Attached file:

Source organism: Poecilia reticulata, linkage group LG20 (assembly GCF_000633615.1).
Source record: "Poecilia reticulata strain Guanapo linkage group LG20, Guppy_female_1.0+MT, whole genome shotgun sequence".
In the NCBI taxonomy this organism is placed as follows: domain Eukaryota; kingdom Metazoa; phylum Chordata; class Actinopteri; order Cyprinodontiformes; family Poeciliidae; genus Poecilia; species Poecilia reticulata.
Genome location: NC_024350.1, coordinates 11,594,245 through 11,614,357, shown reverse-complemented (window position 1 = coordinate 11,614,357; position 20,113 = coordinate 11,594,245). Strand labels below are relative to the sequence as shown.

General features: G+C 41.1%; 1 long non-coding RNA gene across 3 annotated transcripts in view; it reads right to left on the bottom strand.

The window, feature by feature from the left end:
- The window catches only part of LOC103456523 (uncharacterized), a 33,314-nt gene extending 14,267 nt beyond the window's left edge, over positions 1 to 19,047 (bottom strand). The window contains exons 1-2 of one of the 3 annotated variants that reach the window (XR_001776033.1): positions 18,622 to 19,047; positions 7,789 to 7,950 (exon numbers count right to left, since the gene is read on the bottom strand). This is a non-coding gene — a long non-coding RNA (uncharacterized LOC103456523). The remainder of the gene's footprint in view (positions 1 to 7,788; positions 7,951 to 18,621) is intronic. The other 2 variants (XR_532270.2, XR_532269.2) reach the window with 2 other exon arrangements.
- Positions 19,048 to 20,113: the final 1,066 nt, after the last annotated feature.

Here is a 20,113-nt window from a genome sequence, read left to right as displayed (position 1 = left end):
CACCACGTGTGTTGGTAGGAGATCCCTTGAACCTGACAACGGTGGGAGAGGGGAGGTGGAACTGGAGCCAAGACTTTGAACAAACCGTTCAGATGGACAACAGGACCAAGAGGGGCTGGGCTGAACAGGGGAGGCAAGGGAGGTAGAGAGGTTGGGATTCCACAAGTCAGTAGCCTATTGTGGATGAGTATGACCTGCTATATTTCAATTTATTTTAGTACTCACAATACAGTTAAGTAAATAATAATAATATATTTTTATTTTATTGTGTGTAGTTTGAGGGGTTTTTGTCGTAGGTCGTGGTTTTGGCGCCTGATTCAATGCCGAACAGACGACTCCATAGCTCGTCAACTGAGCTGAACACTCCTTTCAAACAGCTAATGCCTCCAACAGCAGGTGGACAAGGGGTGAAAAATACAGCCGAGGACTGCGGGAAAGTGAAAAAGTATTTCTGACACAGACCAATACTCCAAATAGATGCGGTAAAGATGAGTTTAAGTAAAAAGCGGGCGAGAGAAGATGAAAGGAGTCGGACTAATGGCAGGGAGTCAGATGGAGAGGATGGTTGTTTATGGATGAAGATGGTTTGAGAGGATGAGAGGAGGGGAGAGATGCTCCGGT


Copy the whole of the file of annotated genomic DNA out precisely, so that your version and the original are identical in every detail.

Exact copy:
Source organism: Poecilia reticulata, linkage group LG20 (assembly GCF_000633615.1).
Source record: "Poecilia reticulata strain Guanapo linkage group LG20, Guppy_female_1.0+MT, whole genome shotgun sequence".
In the NCBI taxonomy this organism is placed as follows: domain Eukaryota; kingdom Metazoa; phylum Chordata; class Actinopteri; order Cyprinodontiformes; family Poeciliidae; genus Poecilia; species Poecilia reticulata.
Genome location: NC_024350.1, coordinates 11,594,245 through 11,614,357, shown reverse-complemented (window position 1 = coordinate 11,614,357; position 20,113 = coordinate 11,594,245). Strand labels below are relative to the sequence as shown.

General features: G+C 41.1%; 1 long non-coding RNA gene across 3 annotated transcripts in view; it reads right to left on the bottom strand.

The window, feature by feature from the left end:
- The window catches only part of LOC103456523 (uncharacterized), a 33,314-nt gene extending 14,267 nt beyond the window's left edge, over positions 1 to 19,047 (bottom strand). The window contains exons 1-2 of one of the 3 annotated variants that reach the window (XR_001776033.1): positions 18,622 to 19,047; positions 7,789 to 7,950 (exon numbers count right to left, since the gene is read on the bottom strand). This is a non-coding gene — a long non-coding RNA (uncharacterized LOC103456523). The remainder of the gene's footprint in view (positions 1 to 7,788; positions 7,951 to 18,621) is intronic. The other 2 variants (XR_532270.2, XR_532269.2) reach the window with 2 other exon arrangements.
- Positions 19,048 to 20,113: the final 1,066 nt, after the last annotated feature.

Here is a 20,113-nt window from a genome sequence, read left to right as displayed (position 1 = left end):
CACCACGTGTGTTGGTAGGAGATCCCTTGAACCTGACAACGGTGGGAGAGGGGAGGTGGAACTGGAGCCAAGACTTTGAACAAACCGTTCAGATGGACAACAGGACCAAGAGGGGCTGGGCTGAACAGGGGAGGCAAGGGAGGTAGAGAGGTTGGGATTCCACAAGTCAGTAGCCTATTGTGGATGAGTATGACCTGCTATATTTCAATTTATTTTAGTACTCACAATACAGTTAAGTAAATAATAATAATATATTTTTATTTTATTGTGTGTAGTTTGAGGGGTTTTTGTCGTAGGTCGTGGTTTTGGCGCCTGATTCAATGCCGAACAGACGACTCCATAGCTCGTCAACTGAGCTGAACACTCCTTTCAAACAGCTAATGCCTCCAACAGCAGGTGGACAAGGGGTGAAAAATACAGCCGAGGACTGCGGGAAAGTGAAAAAGTATTTCTGACACAGACCAATACTCCAAATAGATGCGGTAAAGATGAGTTTAAGTAAAAAGCGGGCGAGAGAAGATGAAAGGAGTCGGACTAATGGCAGGGAGTCAGATGGAGAGGATGGTTGTTTATGGATGAAGATGGTTTGAGAGGATGAGAGGAGGGGAGAGATGCTCCGGT